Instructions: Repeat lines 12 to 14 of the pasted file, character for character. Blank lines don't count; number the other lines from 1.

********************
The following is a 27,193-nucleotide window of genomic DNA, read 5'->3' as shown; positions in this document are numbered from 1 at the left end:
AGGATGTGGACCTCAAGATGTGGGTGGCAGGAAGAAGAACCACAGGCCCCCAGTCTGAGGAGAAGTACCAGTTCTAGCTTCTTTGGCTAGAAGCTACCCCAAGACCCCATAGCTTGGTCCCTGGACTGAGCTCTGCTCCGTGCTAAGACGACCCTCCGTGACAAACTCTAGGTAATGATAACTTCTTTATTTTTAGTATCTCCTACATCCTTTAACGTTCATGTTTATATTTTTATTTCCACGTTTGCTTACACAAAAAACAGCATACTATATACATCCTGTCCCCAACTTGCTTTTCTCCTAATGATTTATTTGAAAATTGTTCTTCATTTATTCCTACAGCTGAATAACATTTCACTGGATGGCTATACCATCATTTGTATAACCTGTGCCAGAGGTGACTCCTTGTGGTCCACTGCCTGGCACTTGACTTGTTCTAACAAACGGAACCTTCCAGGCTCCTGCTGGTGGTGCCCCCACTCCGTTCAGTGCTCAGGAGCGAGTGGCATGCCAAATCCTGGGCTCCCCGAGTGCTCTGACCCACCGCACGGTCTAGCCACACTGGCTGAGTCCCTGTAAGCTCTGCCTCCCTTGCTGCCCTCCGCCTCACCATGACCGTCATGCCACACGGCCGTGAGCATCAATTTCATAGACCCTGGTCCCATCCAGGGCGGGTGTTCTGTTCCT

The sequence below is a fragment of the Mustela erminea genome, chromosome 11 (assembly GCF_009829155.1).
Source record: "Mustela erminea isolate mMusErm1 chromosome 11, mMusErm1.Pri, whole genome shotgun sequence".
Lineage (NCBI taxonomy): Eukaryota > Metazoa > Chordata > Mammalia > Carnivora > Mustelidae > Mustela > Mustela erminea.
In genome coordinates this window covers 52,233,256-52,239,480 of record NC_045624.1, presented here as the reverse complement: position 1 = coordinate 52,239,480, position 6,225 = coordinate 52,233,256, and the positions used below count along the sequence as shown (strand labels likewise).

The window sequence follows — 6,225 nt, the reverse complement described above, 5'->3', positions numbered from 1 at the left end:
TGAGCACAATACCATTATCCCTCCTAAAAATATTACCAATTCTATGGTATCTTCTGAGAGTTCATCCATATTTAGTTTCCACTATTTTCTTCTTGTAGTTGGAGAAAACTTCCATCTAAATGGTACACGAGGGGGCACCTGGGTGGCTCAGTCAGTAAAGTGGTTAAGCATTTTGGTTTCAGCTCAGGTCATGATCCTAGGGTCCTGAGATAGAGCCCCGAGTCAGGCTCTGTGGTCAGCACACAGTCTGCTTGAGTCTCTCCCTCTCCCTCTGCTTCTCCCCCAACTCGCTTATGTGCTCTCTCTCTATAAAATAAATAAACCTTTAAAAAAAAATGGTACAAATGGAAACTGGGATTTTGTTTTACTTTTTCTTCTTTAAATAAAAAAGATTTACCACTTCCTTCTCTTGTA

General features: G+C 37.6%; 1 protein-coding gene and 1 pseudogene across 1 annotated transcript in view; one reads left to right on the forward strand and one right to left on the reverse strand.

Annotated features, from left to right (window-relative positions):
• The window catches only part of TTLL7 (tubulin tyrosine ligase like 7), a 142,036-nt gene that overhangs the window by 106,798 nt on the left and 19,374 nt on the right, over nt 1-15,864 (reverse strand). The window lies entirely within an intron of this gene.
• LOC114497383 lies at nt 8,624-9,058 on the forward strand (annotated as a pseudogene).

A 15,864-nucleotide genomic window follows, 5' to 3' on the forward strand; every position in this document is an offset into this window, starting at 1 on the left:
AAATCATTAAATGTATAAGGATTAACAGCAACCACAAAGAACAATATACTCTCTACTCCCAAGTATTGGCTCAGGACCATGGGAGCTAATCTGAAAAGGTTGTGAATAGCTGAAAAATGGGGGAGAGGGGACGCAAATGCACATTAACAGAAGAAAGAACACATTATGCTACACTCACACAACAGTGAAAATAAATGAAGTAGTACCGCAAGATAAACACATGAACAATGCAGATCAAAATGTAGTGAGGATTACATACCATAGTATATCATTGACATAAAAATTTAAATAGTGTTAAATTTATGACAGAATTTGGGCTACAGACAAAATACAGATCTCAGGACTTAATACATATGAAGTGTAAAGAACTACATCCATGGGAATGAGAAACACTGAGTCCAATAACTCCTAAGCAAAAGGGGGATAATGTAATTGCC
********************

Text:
• LOC114497383 lies at nt 8,624-9,058 on the forward strand (annotated as a pseudogene).

A 15,864-nucleotide genomic window follows, 5' to 3' on the forward strand; every position in this document is an offset into this window, starting at 1 on the left:
AAATCATTAAATGTATAAGGATTAACAGCAACCACAAAGAACAATATACTCTCTACTCCCAAGTATTGGCTCAGGACCATGGGAGCTAATCTGAAAAGGTTGTGAATAGCTGAAAAATGGGGGAGAGGGGACGCAAATGCACATTAACAGAAGAAAGAACACATTATGCTACACTCACACAACAGTGAAAATAAATGAAGTAGTACCGCAAGATAAACACATGAACAATGCAGATCAAAATGTAGTGAGGATTACATACCATAGTATATCATTGACATAAAAATTTAAATAGTGTTAAATTTATGACAGAATTTGGGCTACAGACAAAATACAGATCTCAGGACTTAATACATATGAAGTGTAAAGAACTACATCCATGGGAATGAGAAACACTGAGTCCAATAACTCCTAAGCAAAAGGGGGATAATGTAATTGCC